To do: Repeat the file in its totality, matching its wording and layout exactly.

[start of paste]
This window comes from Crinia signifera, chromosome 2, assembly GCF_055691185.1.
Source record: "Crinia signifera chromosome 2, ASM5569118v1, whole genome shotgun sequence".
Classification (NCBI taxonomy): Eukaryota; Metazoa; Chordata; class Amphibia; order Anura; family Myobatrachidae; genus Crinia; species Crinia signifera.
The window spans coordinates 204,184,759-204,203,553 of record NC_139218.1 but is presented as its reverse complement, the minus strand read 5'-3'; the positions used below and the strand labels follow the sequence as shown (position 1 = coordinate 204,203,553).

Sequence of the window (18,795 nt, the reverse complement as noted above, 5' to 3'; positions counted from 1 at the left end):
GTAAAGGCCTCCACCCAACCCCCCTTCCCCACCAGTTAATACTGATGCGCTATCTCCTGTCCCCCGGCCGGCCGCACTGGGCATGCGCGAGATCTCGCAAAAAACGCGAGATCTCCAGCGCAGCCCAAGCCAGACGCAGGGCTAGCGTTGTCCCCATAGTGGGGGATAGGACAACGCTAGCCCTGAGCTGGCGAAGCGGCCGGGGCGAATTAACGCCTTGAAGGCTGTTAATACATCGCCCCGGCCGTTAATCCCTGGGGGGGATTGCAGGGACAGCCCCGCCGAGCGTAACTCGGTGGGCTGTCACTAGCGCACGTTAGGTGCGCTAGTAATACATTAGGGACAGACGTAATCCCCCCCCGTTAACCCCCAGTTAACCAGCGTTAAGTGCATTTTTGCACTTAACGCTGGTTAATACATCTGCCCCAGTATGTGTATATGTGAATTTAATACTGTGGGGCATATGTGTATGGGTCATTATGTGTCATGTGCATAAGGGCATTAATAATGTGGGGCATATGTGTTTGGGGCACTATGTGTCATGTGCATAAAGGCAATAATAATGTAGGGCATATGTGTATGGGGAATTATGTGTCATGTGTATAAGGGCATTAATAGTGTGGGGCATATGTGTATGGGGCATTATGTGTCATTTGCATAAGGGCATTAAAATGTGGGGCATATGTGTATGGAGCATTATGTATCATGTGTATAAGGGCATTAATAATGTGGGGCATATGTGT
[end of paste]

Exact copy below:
This window comes from Crinia signifera, chromosome 2, assembly GCF_055691185.1.
Source record: "Crinia signifera chromosome 2, ASM5569118v1, whole genome shotgun sequence".
Classification (NCBI taxonomy): Eukaryota; Metazoa; Chordata; class Amphibia; order Anura; family Myobatrachidae; genus Crinia; species Crinia signifera.
The window spans coordinates 204,184,759-204,203,553 of record NC_139218.1 but is presented as its reverse complement, the minus strand read 5'-3'; the positions used below and the strand labels follow the sequence as shown (position 1 = coordinate 204,203,553).

Sequence of the window (18,795 nt, the reverse complement as noted above, 5' to 3'; positions counted from 1 at the left end):
GTAAAGGCCTCCACCCAACCCCCCTTCCCCACCAGTTAATACTGATGCGCTATCTCCTGTCCCCCGGCCGGCCGCACTGGGCATGCGCGAGATCTCGCAAAAAACGCGAGATCTCCAGCGCAGCCCAAGCCAGACGCAGGGCTAGCGTTGTCCCCATAGTGGGGGATAGGACAACGCTAGCCCTGAGCTGGCGAAGCGGCCGGGGCGAATTAACGCCTTGAAGGCTGTTAATACATCGCCCCGGCCGTTAATCCCTGGGGGGGATTGCAGGGACAGCCCCGCCGAGCGTAACTCGGTGGGCTGTCACTAGCGCACGTTAGGTGCGCTAGTAATACATTAGGGACAGACGTAATCCCCCCCCGTTAACCCCCAGTTAACCAGCGTTAAGTGCATTTTTGCACTTAACGCTGGTTAATACATCTGCCCCAGTATGTGTATATGTGAATTTAATACTGTGGGGCATATGTGTATGGGTCATTATGTGTCATGTGCATAAGGGCATTAATAATGTGGGGCATATGTGTTTGGGGCACTATGTGTCATGTGCATAAAGGCAATAATAATGTAGGGCATATGTGTATGGGGAATTATGTGTCATGTGTATAAGGGCATTAATAGTGTGGGGCATATGTGTATGGGGCATTATGTGTCATTTGCATAAGGGCATTAAAATGTGGGGCATATGTGTATGGAGCATTATGTATCATGTGTATAAGGGCATTAATAATGTGGGGCATATGTGT